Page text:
Rescuing stray or lost dogs and cats, providing spay or neuter assistance and returning lost pets to their owners are a few things that Grant County Hope 4 Paws brings to the community.

When the group was founded in 2016, they focused on providing these services because there were no shelters, impound facilities or government-sponsored animal control in Grant County, said Scotta Callister, the board chair for Hope 4 Paws.

In 2019, Hope 4 Paws spent nearly $14,000 to help people spay and neuter 230 pet cats and dogs as well as 46 foster or adoptive animals and 119 feral cats. A lot of work was done through an ongoing, year-round voucher program and a new series of free spay and neuter clinics available for Grant County pet owners through the John Day River Veterinary Center, Callister said.

“In bigger population counties, people take those things for granted in being able to call animal control or going down to the shelter,” Callister said. “That’s one of the reasons that Hope 4 Paws was formed because there was no rescue program, spay or neuter programs, which led to a lot of unplanned and unwanted litters. ... We had to look at the beginning of the problem and address that.”

With litters of unwanted pets, people would try to sell them during the spring and summer, but Shawn Duncan, a director that focuses on dogs, added that this led to problems with the canine parvovirus spreading because people weren’t vaccinating puppies and the virus would spread.

“And it used to be the mentality of people to take the dogs or puppies out and shoot them if they didn’t want them,” Duncan said. “So now they have a place to bring them and call for help, but we have to get the word out that you can email or Facebook us for help.”

Hope 4 Paws needs more volunteers to help serve on the board or help on various projects and activities planned for the year, according to Duncan, Callister and Susan Church, a director that focuses on cats. The board currently includes Callister, Duncan, Church, vice chair Chris Labhart, treasurer Robin Olterman and secretary Lindsay Bullock. People can also help by fostering animals.

“When we have dogs that come into our system, a surrendered dog or a lost dog, before we can re-adopt them, they have to be held for a certain amount of days and are checked out,” Callister said. “They go to the vet clinic and we pay boarding, but with cats, we have these three houses that are overwhelmed. People can choose to foster a cat, and that would be a really big help.”

If fostering is not an option, people can transport animals to a shelter such as Brightside in Redmond. Volunteers can walk the dogs when Hope 4 Paws has dogs at the veterinarian. Callister said this allows dogs to socialize and exercise, which would help dogs when people are looking to adopt them. On June 6 at the Grant County Fairgrounds, there will be a joint event with Silent Wave Horse Rescue, and volunteer help would be appreciated, Callister said.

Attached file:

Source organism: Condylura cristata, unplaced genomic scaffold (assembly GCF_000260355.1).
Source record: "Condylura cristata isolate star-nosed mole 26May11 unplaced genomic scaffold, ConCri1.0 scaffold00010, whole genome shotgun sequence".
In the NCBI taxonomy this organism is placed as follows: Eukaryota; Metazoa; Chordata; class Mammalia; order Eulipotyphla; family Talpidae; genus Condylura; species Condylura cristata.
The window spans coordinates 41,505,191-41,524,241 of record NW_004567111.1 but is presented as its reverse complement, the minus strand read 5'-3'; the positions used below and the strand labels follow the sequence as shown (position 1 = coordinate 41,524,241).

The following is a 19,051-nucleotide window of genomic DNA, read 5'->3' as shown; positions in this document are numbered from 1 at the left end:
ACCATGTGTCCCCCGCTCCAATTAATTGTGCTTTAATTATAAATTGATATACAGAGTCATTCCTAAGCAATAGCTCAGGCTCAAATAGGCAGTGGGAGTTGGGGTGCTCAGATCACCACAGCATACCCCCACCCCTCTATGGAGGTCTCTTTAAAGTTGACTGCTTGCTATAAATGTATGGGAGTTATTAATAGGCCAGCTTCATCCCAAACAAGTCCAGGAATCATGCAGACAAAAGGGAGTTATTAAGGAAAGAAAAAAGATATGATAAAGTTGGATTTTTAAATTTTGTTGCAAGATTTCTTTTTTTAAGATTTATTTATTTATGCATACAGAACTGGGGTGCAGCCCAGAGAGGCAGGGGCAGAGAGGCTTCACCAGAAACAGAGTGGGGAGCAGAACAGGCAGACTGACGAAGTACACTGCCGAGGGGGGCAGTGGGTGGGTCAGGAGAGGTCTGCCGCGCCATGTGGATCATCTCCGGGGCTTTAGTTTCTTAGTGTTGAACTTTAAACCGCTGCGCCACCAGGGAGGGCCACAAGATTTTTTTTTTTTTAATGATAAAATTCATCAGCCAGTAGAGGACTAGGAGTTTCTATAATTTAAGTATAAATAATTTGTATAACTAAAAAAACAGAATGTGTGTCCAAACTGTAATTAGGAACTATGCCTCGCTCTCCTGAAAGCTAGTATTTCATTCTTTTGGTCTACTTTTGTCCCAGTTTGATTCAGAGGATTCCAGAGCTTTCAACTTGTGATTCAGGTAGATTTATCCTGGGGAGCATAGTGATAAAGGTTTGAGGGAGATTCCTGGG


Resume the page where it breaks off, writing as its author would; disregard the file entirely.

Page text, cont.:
The organization also wants to incorporate signage where cats and dogs are commonly abandoned and have a microchip and tag clinic to make it easier to find an owner of a lost pet. Finding the owner faster would help minimize the cost of lodging at the clinic, Duncan said.

A common misconception people have regarding Hope 4 Paws is that they have a shelter when they don’t, but as the years have gone on, the community developed a better idea of what the organization does, Callister said. Church said another misconception is that the organization will trap feral cats and take them away.

“If there’s a feral colony somewhere, we will go — there is a contract they sign that they will continue to feed and receive the animals — so we go out and we trap them and neuter them and spay them, and they have a clipped ear (for identification),” Church said. “Then we release them back to where we trapped them.”

For Church, Callister and Duncan, finding forever homes for dogs and cats provides the greatest reward.

Callister said a major project that cat volunteers did at Riverside Home Park on feral cats in 2018, and certain rescues, have been highlights of their work.

“Volunteers, we need help, and we want you to join us,” Callister said. “It is a rewarding experience.”

“We want to also thank the community for the support we have gotten,” Church added.

When making donations or contacting Hope 4 Paws, Duncan said to make sure the numeral four is used since Hope for Paws is a different organization. People can contact the organization through Facebook or by emailing


Rudy Diaz is a reporter for the Blue Mountain Eagle. Contact him at or 541-575-0710.

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